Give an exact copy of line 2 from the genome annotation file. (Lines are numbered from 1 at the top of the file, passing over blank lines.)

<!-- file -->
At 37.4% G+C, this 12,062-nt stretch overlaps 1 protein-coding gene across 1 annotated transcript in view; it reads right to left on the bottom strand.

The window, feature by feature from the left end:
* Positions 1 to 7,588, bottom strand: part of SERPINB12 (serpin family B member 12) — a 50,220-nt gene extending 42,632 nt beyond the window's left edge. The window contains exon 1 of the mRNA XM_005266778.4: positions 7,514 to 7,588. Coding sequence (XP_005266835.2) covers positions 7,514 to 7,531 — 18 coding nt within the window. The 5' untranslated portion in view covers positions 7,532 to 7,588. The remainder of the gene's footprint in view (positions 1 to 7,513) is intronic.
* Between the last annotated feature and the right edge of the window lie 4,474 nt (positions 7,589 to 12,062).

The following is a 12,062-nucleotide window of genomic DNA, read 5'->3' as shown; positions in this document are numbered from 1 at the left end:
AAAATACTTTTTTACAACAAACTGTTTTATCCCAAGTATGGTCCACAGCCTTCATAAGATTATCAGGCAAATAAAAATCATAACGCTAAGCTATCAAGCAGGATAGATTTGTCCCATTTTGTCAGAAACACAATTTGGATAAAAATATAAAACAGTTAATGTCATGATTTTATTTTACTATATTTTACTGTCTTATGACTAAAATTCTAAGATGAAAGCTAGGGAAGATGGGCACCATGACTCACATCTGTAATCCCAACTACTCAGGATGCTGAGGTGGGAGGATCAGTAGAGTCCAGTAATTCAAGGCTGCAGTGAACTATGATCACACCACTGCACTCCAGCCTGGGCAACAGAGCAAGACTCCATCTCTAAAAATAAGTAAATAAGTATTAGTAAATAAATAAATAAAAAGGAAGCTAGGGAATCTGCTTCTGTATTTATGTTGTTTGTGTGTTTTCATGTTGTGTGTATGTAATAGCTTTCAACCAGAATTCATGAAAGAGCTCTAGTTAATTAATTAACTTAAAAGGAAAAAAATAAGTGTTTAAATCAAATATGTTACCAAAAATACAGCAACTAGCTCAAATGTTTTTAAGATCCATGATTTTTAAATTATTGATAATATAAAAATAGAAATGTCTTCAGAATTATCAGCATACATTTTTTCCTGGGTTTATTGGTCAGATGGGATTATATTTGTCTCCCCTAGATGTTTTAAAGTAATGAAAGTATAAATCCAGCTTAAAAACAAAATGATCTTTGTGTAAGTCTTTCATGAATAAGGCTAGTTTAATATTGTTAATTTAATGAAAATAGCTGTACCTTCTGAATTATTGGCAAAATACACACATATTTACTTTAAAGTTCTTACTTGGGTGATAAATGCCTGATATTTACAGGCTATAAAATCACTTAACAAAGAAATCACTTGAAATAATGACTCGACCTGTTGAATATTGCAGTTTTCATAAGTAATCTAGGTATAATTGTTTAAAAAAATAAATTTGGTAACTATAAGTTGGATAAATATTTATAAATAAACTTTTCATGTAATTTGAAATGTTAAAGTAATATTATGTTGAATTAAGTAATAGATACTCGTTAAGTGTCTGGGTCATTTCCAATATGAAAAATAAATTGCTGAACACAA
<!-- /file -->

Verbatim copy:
The window, feature by feature from the left end: